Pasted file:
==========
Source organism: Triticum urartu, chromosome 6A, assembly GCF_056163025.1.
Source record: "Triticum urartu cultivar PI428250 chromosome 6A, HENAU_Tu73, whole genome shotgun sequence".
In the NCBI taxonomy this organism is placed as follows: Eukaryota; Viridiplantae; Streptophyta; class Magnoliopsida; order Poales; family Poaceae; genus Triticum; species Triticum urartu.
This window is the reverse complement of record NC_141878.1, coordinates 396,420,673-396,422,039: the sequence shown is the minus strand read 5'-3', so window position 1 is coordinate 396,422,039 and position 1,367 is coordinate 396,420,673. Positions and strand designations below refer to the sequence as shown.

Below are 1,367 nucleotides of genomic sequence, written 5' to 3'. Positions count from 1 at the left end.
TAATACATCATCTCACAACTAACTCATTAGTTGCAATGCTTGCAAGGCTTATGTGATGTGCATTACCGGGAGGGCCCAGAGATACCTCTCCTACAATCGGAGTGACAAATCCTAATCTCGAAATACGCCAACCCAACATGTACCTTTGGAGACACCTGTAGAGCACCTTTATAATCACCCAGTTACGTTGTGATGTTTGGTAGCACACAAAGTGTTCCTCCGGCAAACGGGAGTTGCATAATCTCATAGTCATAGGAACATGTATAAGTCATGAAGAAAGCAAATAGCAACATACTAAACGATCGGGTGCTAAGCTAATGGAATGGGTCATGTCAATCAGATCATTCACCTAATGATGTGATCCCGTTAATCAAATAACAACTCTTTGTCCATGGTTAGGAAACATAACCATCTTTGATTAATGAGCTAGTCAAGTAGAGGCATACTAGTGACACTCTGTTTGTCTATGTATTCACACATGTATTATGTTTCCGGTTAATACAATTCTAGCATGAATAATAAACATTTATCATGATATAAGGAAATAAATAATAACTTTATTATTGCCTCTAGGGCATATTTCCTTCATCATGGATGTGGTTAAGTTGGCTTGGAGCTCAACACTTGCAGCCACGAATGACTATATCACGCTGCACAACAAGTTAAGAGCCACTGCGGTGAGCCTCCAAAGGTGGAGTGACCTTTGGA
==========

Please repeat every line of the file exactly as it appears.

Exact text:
Source organism: Triticum urartu, chromosome 6A, assembly GCF_056163025.1.
Source record: "Triticum urartu cultivar PI428250 chromosome 6A, HENAU_Tu73, whole genome shotgun sequence".
In the NCBI taxonomy this organism is placed as follows: Eukaryota; Viridiplantae; Streptophyta; class Magnoliopsida; order Poales; family Poaceae; genus Triticum; species Triticum urartu.
This window is the reverse complement of record NC_141878.1, coordinates 396,420,673-396,422,039: the sequence shown is the minus strand read 5'-3', so window position 1 is coordinate 396,422,039 and position 1,367 is coordinate 396,420,673. Positions and strand designations below refer to the sequence as shown.

Below are 1,367 nucleotides of genomic sequence, written 5' to 3'. Positions count from 1 at the left end.
TAATACATCATCTCACAACTAACTCATTAGTTGCAATGCTTGCAAGGCTTATGTGATGTGCATTACCGGGAGGGCCCAGAGATACCTCTCCTACAATCGGAGTGACAAATCCTAATCTCGAAATACGCCAACCCAACATGTACCTTTGGAGACACCTGTAGAGCACCTTTATAATCACCCAGTTACGTTGTGATGTTTGGTAGCACACAAAGTGTTCCTCCGGCAAACGGGAGTTGCATAATCTCATAGTCATAGGAACATGTATAAGTCATGAAGAAAGCAAATAGCAACATACTAAACGATCGGGTGCTAAGCTAATGGAATGGGTCATGTCAATCAGATCATTCACCTAATGATGTGATCCCGTTAATCAAATAACAACTCTTTGTCCATGGTTAGGAAACATAACCATCTTTGATTAATGAGCTAGTCAAGTAGAGGCATACTAGTGACACTCTGTTTGTCTATGTATTCACACATGTATTATGTTTCCGGTTAATACAATTCTAGCATGAATAATAAACATTTATCATGATATAAGGAAATAAATAATAACTTTATTATTGCCTCTAGGGCATATTTCCTTCATCATGGATGTGGTTAAGTTGGCTTGGAGCTCAACACTTGCAGCCACGAATGACTATATCACGCTGCACAACAAGTTAAGAGCCACTGCGGTGAGCCTCCAAAGGTGGAGTGACCTTTGGA